Triple J Hottest 100
|Triple J Hottest 100|
|Triple J Hottest 100, 2018|
"The world's greatest music democracy"
|Awarded for||The year's top 100 songs as voted in a music listener poll|
|Presented by||Triple J|
|First awarded||March 5, 1989(as Hot 100)|
|Website||ABC Triple J Hottest 100|
|Network||Triple J (1989–present)|
The Triple J Hottest 100 is an annual music listener poll hosted by the government-funded, national Australian radio station, Triple J. The public is invited to vote for their favourite Australian and alternative music of the year, in an online poll conducted two weeks prior to the new year. Since its inception in 1989, the 100 most popular songs were counted down from 12pm on Australia Day. From 2018 however, the countdown has been held on the fourth weekend of January due to opposition to Australia Day's celebratory commemoration of British colonisation. On the day after the Hottest 100, Triple J plays the Hottest 200 ('the songs that didn't quite make it') from 10am.
The poll has grown from 500,000 votes in 2004 to 2.75 million in 2019, and has subsequently been referred to as "the world's greatest music democracy", and inspired a retrospective podcast. Following the completion of each year's countdown, a compilation CD featuring highlight tracks is released by ABC Music. Ocean Alley's "Confidence" is the most recent song to top the Hottest 100.
- 1 History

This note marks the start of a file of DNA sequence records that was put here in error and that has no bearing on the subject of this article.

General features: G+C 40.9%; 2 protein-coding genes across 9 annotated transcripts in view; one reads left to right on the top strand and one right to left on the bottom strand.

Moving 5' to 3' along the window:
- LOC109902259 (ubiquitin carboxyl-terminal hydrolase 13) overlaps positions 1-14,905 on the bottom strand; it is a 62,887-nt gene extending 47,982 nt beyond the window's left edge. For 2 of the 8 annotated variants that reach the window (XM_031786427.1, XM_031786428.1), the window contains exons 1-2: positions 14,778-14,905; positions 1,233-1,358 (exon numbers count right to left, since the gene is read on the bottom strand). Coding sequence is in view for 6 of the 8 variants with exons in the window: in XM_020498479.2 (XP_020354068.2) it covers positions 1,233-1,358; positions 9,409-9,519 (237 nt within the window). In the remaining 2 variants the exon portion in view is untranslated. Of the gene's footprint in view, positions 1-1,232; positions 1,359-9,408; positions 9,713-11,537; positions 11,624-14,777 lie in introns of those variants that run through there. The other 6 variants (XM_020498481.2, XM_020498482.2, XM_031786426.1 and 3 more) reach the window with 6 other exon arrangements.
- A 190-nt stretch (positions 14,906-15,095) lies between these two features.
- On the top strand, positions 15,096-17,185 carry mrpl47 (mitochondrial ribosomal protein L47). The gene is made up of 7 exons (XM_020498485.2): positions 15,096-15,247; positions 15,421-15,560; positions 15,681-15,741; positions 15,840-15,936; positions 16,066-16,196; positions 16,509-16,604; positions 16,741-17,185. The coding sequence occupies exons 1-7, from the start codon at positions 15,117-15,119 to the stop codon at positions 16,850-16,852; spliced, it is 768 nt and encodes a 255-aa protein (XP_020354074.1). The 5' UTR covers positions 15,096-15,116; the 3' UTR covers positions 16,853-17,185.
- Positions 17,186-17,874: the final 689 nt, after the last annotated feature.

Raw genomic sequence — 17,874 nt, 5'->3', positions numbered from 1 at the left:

- 2 Notable artists
- 3 Controversy
- 4 Hottest 100 top tens and summaries
- 5 References
- 6 External links
1988–1991: The Hot 100
The idea for the poll came from Triple J producer Lawrie Zion in late 1988. During this time, he conceived the idea of running a listener poll to determine their 100 favourite songs of all time. The idea was allegedly stolen from Brisbane community radio station 4zzz, which developed the original Hot 100 in 1976.
For the Hot 100, before Triple J had become a national broadcaster, Sydney listeners were required to write their 10 favourite tracks on the back of an envelope. Some entries were sent into the station written on a variety of items, including paintings, sculptures, and hand-rolled cannabis cigarettes. The results of the first poll were counted down on Sunday 5 March 1989 between 10am and 6pm.
The station repeated the event the following year when it started broadcasting to other capital cities besides Sydney. In 1991, Triple J was forced to change the poll's name to 'Hottest 100' to avoid legal action with 4zzz.
During the poll's first few years — from 1989 to 1991 — the winner in the first two years was "Love Will Tear Us Apart" by Joy Division, while 1991's favourite song was "Smells Like Teen Spirit" by Nirvana, which had been released that year.
1992–1995: Change to an annual poll, the Hottest 100
Realising that the poll's results were unlikely to significantly change from year to year, Triple J rested the Hottest 100 in 1992 and relaunched it as an annual poll the following year. The newly launched poll required listeners to vote for their favourite songs of that year. Denis Leary's comedy anthem "Asshole" was voted number 1 in 1993.
The inaugural Hottest 100 compilation CD, Triple J Hottest 100 (The Hottest Of The Hottest), was released by ABC Music in 1994. Denis Leary's "Asshole" was voted in the number-one position in that year, while the radio-edited version of Ween's "Push the Little Daisies", featuring a sample of musician Prince howling in place of the word "shit", appeared on the CD.
1996–2016: Rise in Australian music